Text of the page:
Josh has been gone for almost a week and a half so that means I’ve finished a 496 page novel and already started the next on in the series 🙂

Ordinarily I succumb to watching Disney movies, or at least having them on for the vocal company, but for this spread of alone time I resolved to commit to keeping the TV off and picking up a book instead.  I had barely started A Voice in the Wind before Josh left and I finished it at 2:30am Saturday night.

If you are like me and prefer to know as little about a story as possible before diving in, I simply tell you this tale is about a young Jewess facing the calamity and debauchery of a post Nero Roman civilization.  So, count this your SPOILER ALERT and skip the Summary but the rest of the content is safe for you.  However, I do reveal very little in the Summary.



A Voice in the Wind is the first installment of a three book series by Francine Rivers called Mark of the Lion.  The story is split from multiple perspectives with a main character a couple secondary characters and a couple more tertiary characters.

The predominant main character is a teenage Judean slave girl named Hadassah.  She is a soft-spoken, humble, and compassionate Christian.  The reader begins with her in a rotting Jerusalem with her dying family.

Our secondary characters, Atretes, Marcus, and Julia, narrate the story intermittently as well.

Atretes has the second most noticeably dominant voice.  He is a barbaric and to-the-core macho, yet beautiful and soulful Germainian clan chieftain’s son. The reader starts a journey with him in the middle of a thick forest in Germania at war with the Romans.

Marcus is a handsome and cunning wealthy Roman aristocrat.  He is the very image of corrupt Rome and gives voice to Rome’s debauchery and vile desires.

Julia captivates the reader briefly at the beginning of the story as the innocent and beautiful little sister of Marcus but her brightness rapidly dissolves rendering her an utterly selfish and loathsome character.  Not too far into the novel she is presented with Hadassah as her personal slave and the story unfolds deeply from there.

Tertiary voices include Marcus and Julia’s parents Phoebe and Decimus, the dark Calabah, and a generous sprinkling of other characters.


To be honest, I avoided this book for years.  Josh and several other friends highly recommended the book to me but, as a writer, I struggled to bring myself to start because of my experience with River’s Redeeming Love several years back.  In Redeeming Love I found that I loved the story but the overbearing amount of sappy loving and the undesirable, and sometimes unprofessional, writing style almost had me setting the book aside.  River’s is a brilliant story weaver but sometimes emotions run rampant and the Christian aspect gets in the way of the storytelling.  That being said, I am a strong advocate for Christian fiction because I love learning Biblical messages in a creative way but it irks me when it’s an excuse for bad story structure and evangelical interruptions.  I am a firm believer in practicing love and life to emit Christ rather than always confront non believers over the head with Bible thumping and I find too often that Christian fiction falls in the latter category.

Anyway, I committed to reading it and fell in love with learning about Biblical and Roman history in such an entertaining way and, in the end, I found myself convicted by the character lessons within the story.

A Voice in the Wind gave vivid picture and detail to the history of Rome and Ephesus as it coincides with Biblical history.  I cherished learning about historical Rome at the collapse of Judea, post Nero, and in the midst of gladiators.  One of my all time favorite movies is Gladiator so naturally that was an easy point of connection and intrigue but I also love learning about world history, especially as it pertains to the Bible.  I found River’s depiction of Rome visually and socially very enlightening and infinitely interesting.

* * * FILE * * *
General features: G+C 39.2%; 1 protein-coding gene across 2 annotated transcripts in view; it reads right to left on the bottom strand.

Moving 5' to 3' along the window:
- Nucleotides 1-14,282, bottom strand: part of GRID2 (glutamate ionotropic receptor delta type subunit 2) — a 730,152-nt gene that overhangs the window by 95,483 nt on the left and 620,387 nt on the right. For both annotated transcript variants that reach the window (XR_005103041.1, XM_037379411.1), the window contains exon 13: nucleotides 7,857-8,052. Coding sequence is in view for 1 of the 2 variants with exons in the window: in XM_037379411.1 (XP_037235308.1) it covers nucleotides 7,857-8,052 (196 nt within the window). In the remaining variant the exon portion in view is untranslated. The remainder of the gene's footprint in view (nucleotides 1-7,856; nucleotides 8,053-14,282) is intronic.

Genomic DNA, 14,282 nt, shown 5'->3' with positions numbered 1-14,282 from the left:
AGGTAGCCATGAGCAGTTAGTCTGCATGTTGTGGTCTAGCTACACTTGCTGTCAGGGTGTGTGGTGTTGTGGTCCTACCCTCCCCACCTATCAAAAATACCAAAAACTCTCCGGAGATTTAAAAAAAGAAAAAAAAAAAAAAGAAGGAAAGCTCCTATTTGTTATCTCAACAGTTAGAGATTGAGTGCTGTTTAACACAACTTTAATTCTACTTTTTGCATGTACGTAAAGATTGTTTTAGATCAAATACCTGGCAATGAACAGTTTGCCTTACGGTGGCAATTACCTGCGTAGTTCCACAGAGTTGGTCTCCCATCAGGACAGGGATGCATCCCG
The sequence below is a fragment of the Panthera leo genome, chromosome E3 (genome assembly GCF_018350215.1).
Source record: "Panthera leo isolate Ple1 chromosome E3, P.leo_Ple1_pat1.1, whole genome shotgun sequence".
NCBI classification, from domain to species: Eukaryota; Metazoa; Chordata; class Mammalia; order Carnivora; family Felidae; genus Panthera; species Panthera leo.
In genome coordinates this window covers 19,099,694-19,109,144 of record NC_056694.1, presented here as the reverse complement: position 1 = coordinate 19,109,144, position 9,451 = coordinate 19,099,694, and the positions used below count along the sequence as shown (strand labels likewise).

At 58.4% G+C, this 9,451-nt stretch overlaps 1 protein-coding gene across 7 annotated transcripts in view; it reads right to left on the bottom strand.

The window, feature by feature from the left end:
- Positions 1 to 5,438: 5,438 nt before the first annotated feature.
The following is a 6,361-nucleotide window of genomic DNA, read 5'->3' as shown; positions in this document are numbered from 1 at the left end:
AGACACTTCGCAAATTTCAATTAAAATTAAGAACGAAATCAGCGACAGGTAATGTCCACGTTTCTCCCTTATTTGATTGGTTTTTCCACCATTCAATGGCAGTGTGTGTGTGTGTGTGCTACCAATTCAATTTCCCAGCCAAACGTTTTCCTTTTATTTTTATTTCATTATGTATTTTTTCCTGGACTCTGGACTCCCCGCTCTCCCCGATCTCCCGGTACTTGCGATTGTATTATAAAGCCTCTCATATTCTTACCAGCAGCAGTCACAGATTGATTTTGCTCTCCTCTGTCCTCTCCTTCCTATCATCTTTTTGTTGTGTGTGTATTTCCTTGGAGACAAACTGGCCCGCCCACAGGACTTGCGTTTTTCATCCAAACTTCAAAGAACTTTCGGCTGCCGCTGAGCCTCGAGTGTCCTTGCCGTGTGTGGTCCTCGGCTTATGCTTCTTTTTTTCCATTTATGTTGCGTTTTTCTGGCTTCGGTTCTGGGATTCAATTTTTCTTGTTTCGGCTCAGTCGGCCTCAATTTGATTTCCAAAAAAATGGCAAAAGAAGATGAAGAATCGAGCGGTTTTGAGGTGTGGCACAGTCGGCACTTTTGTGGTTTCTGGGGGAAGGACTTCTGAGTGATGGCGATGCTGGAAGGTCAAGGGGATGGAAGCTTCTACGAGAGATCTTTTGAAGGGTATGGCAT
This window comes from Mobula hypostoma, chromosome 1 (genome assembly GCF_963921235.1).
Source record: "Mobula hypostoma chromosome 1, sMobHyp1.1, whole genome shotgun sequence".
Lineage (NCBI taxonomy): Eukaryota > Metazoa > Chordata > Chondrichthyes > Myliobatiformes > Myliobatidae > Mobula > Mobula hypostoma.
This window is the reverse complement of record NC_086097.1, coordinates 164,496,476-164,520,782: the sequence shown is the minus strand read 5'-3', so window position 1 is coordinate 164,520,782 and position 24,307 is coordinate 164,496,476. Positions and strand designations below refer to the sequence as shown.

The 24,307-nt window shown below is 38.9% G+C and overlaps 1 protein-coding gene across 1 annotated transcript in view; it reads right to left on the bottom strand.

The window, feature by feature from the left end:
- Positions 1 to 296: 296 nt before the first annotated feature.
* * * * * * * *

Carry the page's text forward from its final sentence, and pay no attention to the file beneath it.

The other aspects of the novel that struck me were the lessons I was left with to ponder when I turned the last page of the book.  I won’t divulge too much of what happened because I truly hope you will commit to reading the book yourself but I found myself left with convictions to boldly speak up, stand up firmly in my faith, and persevere down God’s path even if death looks me in the face.  I have a new and profound respect for Christians that lived, loved, and died during that time period and feel so blessed with the religious freedom I possess.

My grievances with the novel were in the characters, the plot and the structure.

The most believable character, and, thus, my favorite character, was Atretes. But I struggled with the other main characters.  I found Hadassah unrealistically and irritatingly long-winded in her evangelical exploits and her personality somewhat inconsistent.   I loved her gentle and compassionate spirit but I never fully loved this character that the reader is supposed to adore because she sometimes spends pages reiterating Biblical passages, she rarely spoke a word that was her own and not recited from the Bible, and she had bursts of boldness that were uncharacteristic of everything I’d learned of her personality.

As far as the plot is concerned, I found most of it more than satisfactory.  Overall it was continuously engaging while remaining believable.  However, at the introduction of Hadassah to other Roman and, later, Ephesian Christians I was occasionally subjected to lengthy Biblical banter consisting of scriptural recitation and rigid religious conversation.  Plot interruptions by Hadassah’s occasional Biblical rants were also unnecessary and unwelcome.  I liked River’s intention of driving a message home but I just wish she would have done so with more brevity and cleverness.

The structure of everyone contributing their perspective in the story is interesting but somewhat immature.  I believe a good writer should be able to give a well-rounded view of their characters, story, and the setting without having to succumb to grappling for every character’s perspective.  I can appreciate a good novel with a few narrators but not everyone should get their voice in the story.


Despite my qualms with the novel I do highly recommend it.  The reward of learning more about the history surrounding the Biblical letters and the personal Biblical conviction delivered is well worth trudging through moments of religious rants and disagreeable characters.  Not to mention, the story is captivating.

My highest recommendation in reading this book is reading it along side Romans.  I so happened to accidentally stumble on this excellent pairing.  When I started Voice in the Wind I simultaneously and coincidentally started Romans for my daily devotions.  I loved the picture painting of the novel paired with the Biblical history and telling of Roman civilization.